Good to see you and thank you for your input.
At the same time I think we should keep in mind is that these same folks are much more vulnerable to stress in the early stages of recovery.
See, I just don't agree. I feel like that is a blanket statement that comes from prevailing ideas about addiction that are so ingrained in our society that they are stated as matters of fact. Are there even "stages of recovery"? For many of us who believe in permanent abstinence, there are no stages. You either quit, or you don't.
A highly contentious discussion can easily perceived as unsupportive, and this is exactly what these new folks do not need.
Again, with an eye on permanent abstinence based recovery, ending my addiction was about finding information, not support. I wasn't looking for someone to tell me they understood, I was looking for someone to tell me how in the Sam Hill I could stop drinking. So, if I read things where people appeared contentious, and weren't presenting information that I could apply to my problem, then I moved on. If they appeared contentious, and the discourse was making me think about how I could solve my problem, then I could continue reading. I did not want people censoring their thoughts, any more than I wanted them not drink around me when I quit, lest I relapse.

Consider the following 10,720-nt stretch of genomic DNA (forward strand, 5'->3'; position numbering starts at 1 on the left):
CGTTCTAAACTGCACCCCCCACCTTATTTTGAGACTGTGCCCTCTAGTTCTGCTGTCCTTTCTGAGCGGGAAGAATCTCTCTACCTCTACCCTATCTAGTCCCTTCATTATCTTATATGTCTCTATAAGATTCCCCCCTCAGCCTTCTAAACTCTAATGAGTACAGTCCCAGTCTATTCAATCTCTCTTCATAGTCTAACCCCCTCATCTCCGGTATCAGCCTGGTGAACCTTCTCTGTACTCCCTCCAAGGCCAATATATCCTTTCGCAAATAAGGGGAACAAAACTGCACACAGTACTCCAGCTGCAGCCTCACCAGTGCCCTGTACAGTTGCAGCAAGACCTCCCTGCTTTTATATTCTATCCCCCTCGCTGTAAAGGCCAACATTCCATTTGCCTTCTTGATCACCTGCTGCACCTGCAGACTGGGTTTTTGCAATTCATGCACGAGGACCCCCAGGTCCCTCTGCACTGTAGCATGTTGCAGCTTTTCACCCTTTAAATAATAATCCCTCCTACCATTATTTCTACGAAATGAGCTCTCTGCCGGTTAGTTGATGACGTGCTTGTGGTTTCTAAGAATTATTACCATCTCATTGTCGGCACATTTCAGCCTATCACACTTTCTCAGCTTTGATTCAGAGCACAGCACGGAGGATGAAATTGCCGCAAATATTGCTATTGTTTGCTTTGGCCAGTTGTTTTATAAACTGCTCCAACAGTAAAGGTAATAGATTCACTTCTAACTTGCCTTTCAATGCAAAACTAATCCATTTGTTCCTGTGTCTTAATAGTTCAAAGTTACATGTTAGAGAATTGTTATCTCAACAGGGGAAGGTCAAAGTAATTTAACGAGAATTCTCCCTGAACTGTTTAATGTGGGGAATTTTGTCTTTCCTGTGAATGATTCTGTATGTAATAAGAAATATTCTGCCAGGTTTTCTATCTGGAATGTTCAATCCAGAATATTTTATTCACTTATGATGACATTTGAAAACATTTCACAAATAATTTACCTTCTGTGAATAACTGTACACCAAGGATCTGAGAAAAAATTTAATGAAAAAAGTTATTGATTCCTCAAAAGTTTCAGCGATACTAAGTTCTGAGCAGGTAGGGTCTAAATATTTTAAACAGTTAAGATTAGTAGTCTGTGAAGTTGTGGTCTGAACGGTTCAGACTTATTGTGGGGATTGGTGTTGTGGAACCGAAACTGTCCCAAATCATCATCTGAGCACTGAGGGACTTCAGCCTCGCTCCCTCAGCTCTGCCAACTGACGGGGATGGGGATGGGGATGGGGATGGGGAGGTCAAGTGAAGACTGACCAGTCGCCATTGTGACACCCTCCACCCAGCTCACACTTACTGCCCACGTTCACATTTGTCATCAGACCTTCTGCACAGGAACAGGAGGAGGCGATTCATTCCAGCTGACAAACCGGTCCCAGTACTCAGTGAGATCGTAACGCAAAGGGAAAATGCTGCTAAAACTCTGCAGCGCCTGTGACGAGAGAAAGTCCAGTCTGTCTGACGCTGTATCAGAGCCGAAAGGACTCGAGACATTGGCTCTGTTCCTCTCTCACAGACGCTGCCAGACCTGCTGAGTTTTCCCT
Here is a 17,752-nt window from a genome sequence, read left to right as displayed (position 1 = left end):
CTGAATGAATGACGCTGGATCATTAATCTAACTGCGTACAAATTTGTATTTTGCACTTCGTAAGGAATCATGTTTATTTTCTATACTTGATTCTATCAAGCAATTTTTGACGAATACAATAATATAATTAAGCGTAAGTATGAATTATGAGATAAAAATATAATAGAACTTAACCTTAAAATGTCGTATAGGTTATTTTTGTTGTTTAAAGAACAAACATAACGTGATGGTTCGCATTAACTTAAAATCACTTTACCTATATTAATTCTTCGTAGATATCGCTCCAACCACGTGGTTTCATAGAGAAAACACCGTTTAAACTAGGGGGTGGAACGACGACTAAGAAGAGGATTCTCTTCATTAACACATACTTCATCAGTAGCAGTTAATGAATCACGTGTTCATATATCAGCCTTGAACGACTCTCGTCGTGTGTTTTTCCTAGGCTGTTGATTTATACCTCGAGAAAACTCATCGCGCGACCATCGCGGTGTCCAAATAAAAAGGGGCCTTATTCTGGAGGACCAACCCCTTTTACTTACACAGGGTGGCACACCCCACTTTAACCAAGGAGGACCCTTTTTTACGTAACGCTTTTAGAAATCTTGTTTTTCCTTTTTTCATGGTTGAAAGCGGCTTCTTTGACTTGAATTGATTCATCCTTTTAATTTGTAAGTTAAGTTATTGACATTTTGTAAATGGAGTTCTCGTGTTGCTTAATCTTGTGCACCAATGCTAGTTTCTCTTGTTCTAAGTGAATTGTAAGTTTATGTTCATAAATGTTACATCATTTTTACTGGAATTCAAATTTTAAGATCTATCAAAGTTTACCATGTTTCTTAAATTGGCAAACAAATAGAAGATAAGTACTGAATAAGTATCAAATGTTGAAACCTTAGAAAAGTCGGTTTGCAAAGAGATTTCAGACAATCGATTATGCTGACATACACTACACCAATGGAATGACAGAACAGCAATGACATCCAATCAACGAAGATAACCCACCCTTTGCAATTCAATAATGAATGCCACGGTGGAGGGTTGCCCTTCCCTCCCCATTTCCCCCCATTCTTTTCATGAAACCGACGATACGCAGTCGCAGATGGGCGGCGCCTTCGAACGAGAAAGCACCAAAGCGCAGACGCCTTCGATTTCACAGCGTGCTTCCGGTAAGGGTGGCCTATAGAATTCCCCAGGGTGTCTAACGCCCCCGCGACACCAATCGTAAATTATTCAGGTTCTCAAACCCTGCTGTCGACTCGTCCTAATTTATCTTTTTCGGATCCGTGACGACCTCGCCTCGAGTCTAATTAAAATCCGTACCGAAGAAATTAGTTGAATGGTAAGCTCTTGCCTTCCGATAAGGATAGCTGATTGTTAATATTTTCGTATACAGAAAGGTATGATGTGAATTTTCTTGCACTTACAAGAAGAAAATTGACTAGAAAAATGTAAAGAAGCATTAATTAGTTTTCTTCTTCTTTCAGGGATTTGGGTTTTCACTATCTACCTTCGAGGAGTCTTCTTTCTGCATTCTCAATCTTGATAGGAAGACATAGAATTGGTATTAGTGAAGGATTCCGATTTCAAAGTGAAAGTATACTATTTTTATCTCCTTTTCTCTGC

I suppose that another overriding idea about ending addiction may play a part as well, is that support is required to get through this. Don't get me wrong, it's nice to hear kind words from others, I'm not saying I'm against that...I'm saying the idea that one must
have information packaged in a nice soft padded envelope and anything else could make ending their addiction harder seems weird to me. Each person who finds themselves facing an addiction is not the same. They don't react to stress the same way, they don't all think that spirited debate is frightening. I think kind of stereotyping is actually what keeps people from finding answers to solve their problems.